Boost Control Strategies In Modern ECU's.
Here at Motorsport Developments we have been recommending, supplying and fitting electronic boost controllers to turbocharged petrol vehicles for the best part of 20 years, largely because they are a great way to add some decent boost control to a management system that can sometimes be a little lacking for what we may wish to achieve as performance tuners.
However, in this last few years we have actually been taking them off vehicles that come in with them fitted as we see them as a downgrade to certain management systems.
A recent customer discussion about this gave me the idea for this months blog about modern ECU boost control strategies and how they often now make an after-market boost controller seem woefully old fashioned.
As per my last few blogs, I will use the latest Ford EcoBoost platform to describe this in some more detail as it’s a platform that is developing rapidly and is here to stay.
First of all let’s look at a few facts.
Engine power generation is all about fuel, air and spark. As long as we get those three things right we will (within reason) get more power output. However, the engines flexibility, its power-band and importantly for this topic, its throttle response are all about how fast we can deliver those things.
Now fuel and spark are of course quite simple with regards to supply speed as we are supplying those directly to the cylinder electronically. But the air supply... well that is a whole different story.
Why is the air supply so complex? Surely it's just air?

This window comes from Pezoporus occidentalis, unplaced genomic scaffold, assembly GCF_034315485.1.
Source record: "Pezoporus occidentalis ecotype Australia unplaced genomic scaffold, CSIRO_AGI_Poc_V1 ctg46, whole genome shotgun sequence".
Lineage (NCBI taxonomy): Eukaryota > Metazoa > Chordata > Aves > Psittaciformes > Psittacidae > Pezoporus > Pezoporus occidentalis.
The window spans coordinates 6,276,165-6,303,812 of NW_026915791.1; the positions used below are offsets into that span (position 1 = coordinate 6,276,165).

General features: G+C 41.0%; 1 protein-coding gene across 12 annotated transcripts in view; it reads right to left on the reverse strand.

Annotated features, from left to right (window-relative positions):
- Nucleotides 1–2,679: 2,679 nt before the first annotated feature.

Yes it is, but we measure an engines driveability and flexibility starting with throttle response, the way it revs for us and the way it responds to our pedal inputs. We all know that moving the throttle allows more air in, but we need to make that air available first, and in turbocharged applications where it needs to be under pressure… that whole process takes time, and the more time it takes, the less responsive the engine..
In essence, throttle response can be described as the speed an engine responds to your request for more power. Let's say you are cruising along in 5th gear at 50 MPH using just 50 BHP to maintain your road speed and you suddenly have the need for an additional 100 BHP to get yourself out of trouble, so you plant the throttle down and expect a result.
In a non-turbocharged car, perhaps a nice big V8, you would expect to get exactly what you asked for almost immediately. That is what we would call fast throttle response.
In old technology turbocharged cars, you would expect to feel a delay as the power starts to build slowly and with it you can hear and feel the turbocharger coming “on boost” … Whilst some of us love that kind of engine, that is generally what I would term as poor throttle response.
Anyone lucky enough to have sampled a modern turbocharged petrol engine will have noticed they feel much more like the powerful normally aspirated engines we described earlier. Almost instant throttle response and no real feel of “coming on boost” at all. That is down to modern turbochargers allied to modern boost control strategies. This blog is about the software side of things.